Over 2013, the pension fund outperformed its benchmark by 80 basis points.It also outperformed the average Swiss Pensionskasse, which returned approximately 6% over the period. The BVK’s strategic equity allocation is at 30%, with another 41% in fixed income and a relatively high real estate allocation at 22%, the vast majority of which is in directly held Swiss properties.To ensure alignment of interest between the managers of the property and the BVK as owner, the pension fund will be integrating the employees of its external facility manager in the coming months, it said.“This will ensure the properties are managed according to the investment strategy,” the fund said.The BVK said it was already well placed for its future as an independent foundation, as it operates with a relatively low total expense ratio (TER).All Swiss Pensionskassen have to calculate this benchmark figure in future, but the BVK was the first to do so before it became mandatory. Currently, its TER stands at 0.19%.For 2009, Swiss consultancy c-alm calculated an average TER of more than 0.5% for Swiss Pensionskassen. The Zurich pension fund also pointed out re-negotiating mandates had helped it save CHF70m annually compared with 2009. The CHF26bn (€21bn) BVK has generated a return of 7.4% in its last year as a public pension fund, raising its funding level to 96.1% from less than 90% in 2012.The pension fund for the Swiss canton of Zurich has also been reorganised as a private foundation as per 1 January, meaning that it will now have to achieve full funding and maintain sufficient buffers.According to a statement, the BVK said the transition to an independent foundation would be “formally finalised” in the third quarter.A trustee board has been named, while Thomas Schönbächler is to remain as managing director of the fund, which in recent years has weathered the storm of a corruption trial against its former head of asset management.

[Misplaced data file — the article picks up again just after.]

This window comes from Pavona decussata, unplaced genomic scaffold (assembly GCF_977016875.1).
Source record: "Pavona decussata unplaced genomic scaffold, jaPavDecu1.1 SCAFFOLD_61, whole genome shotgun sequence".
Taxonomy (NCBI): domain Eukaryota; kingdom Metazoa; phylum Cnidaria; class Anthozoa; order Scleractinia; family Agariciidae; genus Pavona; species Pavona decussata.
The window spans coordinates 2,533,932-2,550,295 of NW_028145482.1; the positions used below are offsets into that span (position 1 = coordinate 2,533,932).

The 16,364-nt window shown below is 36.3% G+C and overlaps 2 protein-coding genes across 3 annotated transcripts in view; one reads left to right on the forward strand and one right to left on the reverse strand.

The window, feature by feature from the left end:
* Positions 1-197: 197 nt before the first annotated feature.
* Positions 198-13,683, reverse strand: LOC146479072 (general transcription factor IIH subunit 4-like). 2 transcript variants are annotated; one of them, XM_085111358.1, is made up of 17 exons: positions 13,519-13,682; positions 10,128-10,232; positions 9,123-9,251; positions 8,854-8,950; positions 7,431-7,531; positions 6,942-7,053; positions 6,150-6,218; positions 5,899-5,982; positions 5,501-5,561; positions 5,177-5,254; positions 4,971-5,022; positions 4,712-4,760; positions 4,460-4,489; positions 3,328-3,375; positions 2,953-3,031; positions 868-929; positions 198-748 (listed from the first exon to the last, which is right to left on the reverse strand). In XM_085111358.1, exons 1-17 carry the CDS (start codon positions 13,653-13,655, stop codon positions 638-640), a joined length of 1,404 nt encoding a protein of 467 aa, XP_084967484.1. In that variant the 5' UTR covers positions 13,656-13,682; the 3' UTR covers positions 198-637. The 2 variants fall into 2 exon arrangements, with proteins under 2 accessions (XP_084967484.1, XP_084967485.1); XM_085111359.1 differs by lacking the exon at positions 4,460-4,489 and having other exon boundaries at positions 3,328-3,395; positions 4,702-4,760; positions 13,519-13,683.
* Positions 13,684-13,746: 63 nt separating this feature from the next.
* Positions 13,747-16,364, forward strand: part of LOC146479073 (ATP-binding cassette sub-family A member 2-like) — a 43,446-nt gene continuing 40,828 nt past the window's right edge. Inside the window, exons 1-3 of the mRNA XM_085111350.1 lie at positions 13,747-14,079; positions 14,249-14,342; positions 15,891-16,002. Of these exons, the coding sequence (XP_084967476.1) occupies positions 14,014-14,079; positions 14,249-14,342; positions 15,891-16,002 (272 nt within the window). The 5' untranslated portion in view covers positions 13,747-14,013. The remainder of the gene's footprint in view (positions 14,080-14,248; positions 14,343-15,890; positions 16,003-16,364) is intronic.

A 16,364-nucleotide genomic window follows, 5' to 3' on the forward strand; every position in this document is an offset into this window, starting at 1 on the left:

Swiss boutique Fisch Asset Management has transferred the CHF20m (€16.3m) in the Pensionskasse for its employees to a new fund that it is now opening for other pension funds.The multi-asset fund will start with investments in convertibles – which will comprise 50% of its portfolio to begin with – money market instruments, government bonds, corporate bonds (both investment grade and high yield) and managed futures, according to Patrick Gügi, chief executive at Fisch.Equities will “mainly be avoided”, as Gügi said he was convinced investors were “insufficiently compensated for the high volatility” in this asset class.He cited studies such as the ‘Equity Premium Puzzle’ and ‘Triumph of the Optimists’ on the return of equities since 1900 for his caution. Similarly, commodities and currency exposure were “not part of the strategic asset allocation”, as again, investors were “not sufficiently compensated for the risk in these asset classes over the long term”, he said.However, equities, commodities and currency exposure can be added on a tactical level to the Fisch MultiAsset Manta Plus fund, which seeks a return of 4% above money market annually over the long-term and a positive return over each three-year period, Gügi said.“For example, it can make sense for a euro-investor to have a tactical exposure to Swiss francs over certain periods,” he added.Gügi said Fisch would not consider real estate or infrastructure at the moment, as the risk premium with these asset classes such as liquidity and economic growth could be “invested cheaper via other asset classes”.He confirmed the fund, which is to be launched at the beginning of June for Swiss and foreign investors, will start with around CHF30m.The Fisch Pensionskasse, launched in 2007, is currently 108% funded and was so far “invested using a similar approach” to that of the fund.However, Fisch noted it did not have “clean return statistics” for the Pensionskasse to correctly depict flows in the pension fund.